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Campaign Coverage [So Far]

Campaign Coverage [So Far]

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In the first hour today, we'll look at how media organizations, including NPR, have covered the election.

After the Iowa caucuses, heading into the New Hampshire primaries, reporters, anchors, and analysts relied on data from exit polls that proved to be flat-out wrong.... On Super Tuesday, some news organizations called states before results came in from major cities.... When Senator Edward Kennedy and his niece, Caroline, endorsed Senator Barack Obama at a rally in Washington, DC, images and audio from the event appeared almost everywhere. And there have been complaints about what hasn't been covered: Voters have charged that newspapers and networks didn't cover all the candidates equally. And that questions about issues — including health care, education, the wars in Iraq and Afghanistan — have been too-often overshadowed by questions about race and gender.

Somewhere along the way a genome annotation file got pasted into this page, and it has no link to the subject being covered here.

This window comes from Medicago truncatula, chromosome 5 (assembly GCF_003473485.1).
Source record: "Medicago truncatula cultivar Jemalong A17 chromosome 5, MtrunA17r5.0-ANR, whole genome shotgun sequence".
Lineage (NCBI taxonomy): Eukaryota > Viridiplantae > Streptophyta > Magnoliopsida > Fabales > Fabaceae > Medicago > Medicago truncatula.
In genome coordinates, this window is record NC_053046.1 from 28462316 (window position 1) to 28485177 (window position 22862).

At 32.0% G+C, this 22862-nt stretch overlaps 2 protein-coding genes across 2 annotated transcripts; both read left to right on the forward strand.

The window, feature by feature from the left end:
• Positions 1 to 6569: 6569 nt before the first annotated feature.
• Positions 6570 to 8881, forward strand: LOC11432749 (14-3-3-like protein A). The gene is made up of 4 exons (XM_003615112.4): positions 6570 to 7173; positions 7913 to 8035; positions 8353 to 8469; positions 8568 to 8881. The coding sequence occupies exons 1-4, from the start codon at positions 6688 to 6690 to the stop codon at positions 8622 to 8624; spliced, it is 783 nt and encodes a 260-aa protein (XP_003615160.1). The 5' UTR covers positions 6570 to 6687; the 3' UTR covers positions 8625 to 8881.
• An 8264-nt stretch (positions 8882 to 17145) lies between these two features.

Tom Rosenstiel, who directs the Project for Excellence in Journalism, will join us. Every Tuesday, his organization publishes a report on how the campaign has been covered. David Folkenflik, NPR's media correspondent — and one-time ringleader of the NPR "Media Circus," will chime in from New York. And Lisa Shepard, our new ombudsman, will answer your questions about NPR's coverage. What haven't you liked about how NPR, newspapers, magazines, networks, and bloggers have covered the campaign? And what would you like to see them do differently in the next nine months?

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